• Law, Policy -- and IT?

    Tracy Mitrano explores the intersection where higher education, the Internet and the world meet (and sometimes collide).


Patriot Act: Technology and Jurisprudence


[This blog post is the second in a third on the Patriot Act article extract.]

September 13, 2011


[This blog post is the second in a third on the Patriot Act article extract.]

Because Internet communications are “electronic,” ECPA automatically applied, but the law was not written with Internet communications in mind. Moreover, the technology between telephony and data networking is different, and that difference translates into a Fourth Amendment anomaly. The equivalent to “conversational detail” in data networking,” what technologists call “net flow logs,” could in some instances when placed into a web browser be resolved to web pages that immediately revealed content. Also, depending on how routers were configured, or electronic taps on data transmissions, some “conversational detail” in data networking might also capture “headers,” i.e. “To,” “From,” “Date,” and “Subject” fields of emails. Again, content without a warrant.




Thus, the Patriot Act did not intentionally alter the divide between “ conversational detail” and content that tracked Fourth Amendment jurisprudence. Changes in technology were responsible for that difference. Law enforcement could, and did, however, exploit the anomaly inherent in the technology. In 2005, the New York Times revealed that the Bush Administration was routinely conducting illegal interceptions of electronic communications. In many cases, captures were made without any due process. Moreover, Congress subsequently gave immunity to the networks that allowed for the captures. And in many other situations, where the Department of Justice (DOJ) did go through the courts using the cursory process of requesting conversational detail for data networking communications, they did not warn the entity served with a subpoena about the anomaly. Later research revealed that some entities wrongly provided the full content of email messages. The DOJ never refused or turned the material away.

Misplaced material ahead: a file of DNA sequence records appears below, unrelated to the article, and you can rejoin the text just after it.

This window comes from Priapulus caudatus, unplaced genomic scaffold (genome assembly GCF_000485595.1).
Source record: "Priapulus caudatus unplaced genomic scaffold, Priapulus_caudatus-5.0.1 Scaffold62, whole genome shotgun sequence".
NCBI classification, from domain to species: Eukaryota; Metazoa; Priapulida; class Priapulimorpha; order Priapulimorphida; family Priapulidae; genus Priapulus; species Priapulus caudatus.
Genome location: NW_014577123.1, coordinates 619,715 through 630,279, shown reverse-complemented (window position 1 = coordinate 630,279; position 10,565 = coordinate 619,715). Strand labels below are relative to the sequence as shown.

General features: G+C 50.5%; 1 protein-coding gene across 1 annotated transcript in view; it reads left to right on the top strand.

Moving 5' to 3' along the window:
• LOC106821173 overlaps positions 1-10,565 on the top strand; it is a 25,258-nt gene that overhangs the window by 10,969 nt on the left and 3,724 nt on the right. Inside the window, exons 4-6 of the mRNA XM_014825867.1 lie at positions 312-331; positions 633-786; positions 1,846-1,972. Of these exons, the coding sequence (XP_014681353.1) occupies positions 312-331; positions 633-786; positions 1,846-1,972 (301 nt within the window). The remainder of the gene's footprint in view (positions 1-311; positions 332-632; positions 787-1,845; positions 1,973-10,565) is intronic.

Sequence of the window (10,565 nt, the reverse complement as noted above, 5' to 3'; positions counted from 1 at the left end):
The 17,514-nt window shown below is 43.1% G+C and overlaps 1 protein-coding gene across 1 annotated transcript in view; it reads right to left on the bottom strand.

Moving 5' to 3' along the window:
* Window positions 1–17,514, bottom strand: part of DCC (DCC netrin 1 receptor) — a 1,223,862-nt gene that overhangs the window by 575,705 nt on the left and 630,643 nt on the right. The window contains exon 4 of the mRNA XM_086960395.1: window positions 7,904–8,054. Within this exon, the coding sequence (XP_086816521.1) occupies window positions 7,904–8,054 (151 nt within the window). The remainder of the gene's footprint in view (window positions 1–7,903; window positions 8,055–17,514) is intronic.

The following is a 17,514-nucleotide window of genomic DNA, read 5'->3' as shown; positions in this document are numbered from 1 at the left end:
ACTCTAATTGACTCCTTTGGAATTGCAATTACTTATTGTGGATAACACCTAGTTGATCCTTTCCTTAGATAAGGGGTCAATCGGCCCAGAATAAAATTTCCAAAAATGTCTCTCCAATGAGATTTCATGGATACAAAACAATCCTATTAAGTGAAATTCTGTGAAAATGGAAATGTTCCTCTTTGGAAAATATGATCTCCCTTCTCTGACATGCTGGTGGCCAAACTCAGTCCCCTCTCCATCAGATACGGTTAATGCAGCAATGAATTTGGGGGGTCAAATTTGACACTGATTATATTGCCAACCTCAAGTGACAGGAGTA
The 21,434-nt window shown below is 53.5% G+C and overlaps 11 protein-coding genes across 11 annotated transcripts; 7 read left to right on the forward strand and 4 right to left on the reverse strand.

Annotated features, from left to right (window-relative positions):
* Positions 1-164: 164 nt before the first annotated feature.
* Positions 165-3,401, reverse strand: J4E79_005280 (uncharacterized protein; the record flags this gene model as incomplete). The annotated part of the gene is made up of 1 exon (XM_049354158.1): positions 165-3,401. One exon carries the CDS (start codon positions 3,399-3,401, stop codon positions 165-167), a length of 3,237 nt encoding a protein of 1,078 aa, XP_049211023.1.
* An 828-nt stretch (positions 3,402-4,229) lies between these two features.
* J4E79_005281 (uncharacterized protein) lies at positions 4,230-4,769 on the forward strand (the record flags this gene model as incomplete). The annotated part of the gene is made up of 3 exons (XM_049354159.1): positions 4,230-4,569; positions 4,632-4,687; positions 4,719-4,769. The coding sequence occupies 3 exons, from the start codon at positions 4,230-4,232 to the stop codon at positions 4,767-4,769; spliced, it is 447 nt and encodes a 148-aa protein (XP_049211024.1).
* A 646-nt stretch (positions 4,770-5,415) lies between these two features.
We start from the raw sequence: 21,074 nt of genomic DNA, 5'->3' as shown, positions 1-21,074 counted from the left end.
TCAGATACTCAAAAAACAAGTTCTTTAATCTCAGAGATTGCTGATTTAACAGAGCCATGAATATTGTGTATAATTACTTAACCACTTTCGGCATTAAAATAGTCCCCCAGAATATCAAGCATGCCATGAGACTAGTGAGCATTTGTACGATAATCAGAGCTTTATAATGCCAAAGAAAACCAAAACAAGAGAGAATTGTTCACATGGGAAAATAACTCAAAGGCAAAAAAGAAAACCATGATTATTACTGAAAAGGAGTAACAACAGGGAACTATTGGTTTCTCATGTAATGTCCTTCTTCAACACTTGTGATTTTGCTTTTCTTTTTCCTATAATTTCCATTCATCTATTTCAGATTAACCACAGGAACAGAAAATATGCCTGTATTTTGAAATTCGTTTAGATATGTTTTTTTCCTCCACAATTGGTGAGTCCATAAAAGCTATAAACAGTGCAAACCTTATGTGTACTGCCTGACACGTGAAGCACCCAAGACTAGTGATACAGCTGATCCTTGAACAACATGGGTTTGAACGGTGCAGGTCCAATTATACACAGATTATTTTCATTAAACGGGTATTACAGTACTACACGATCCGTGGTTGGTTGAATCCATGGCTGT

Over the course of a decade, the American public’s response to the Patriot Act brings one in mind of the Wizard of Oz scene when the bad witch puts Dorothy and her friends under the spell of poppies. The revelation that the Bush Administration obviated the courts, sustained by 2010 case that confirmed the illegal nature of their actions, elicited no meaningful public response. Two renewals of the Patriot Act have occurred, with little pushback. The Obama Administration has done nothing to reset the balance of civil liberties and national security in the area of Internet communications. Off in a sweet slumber, the American public provides neither the President nor Congress with the incentive.



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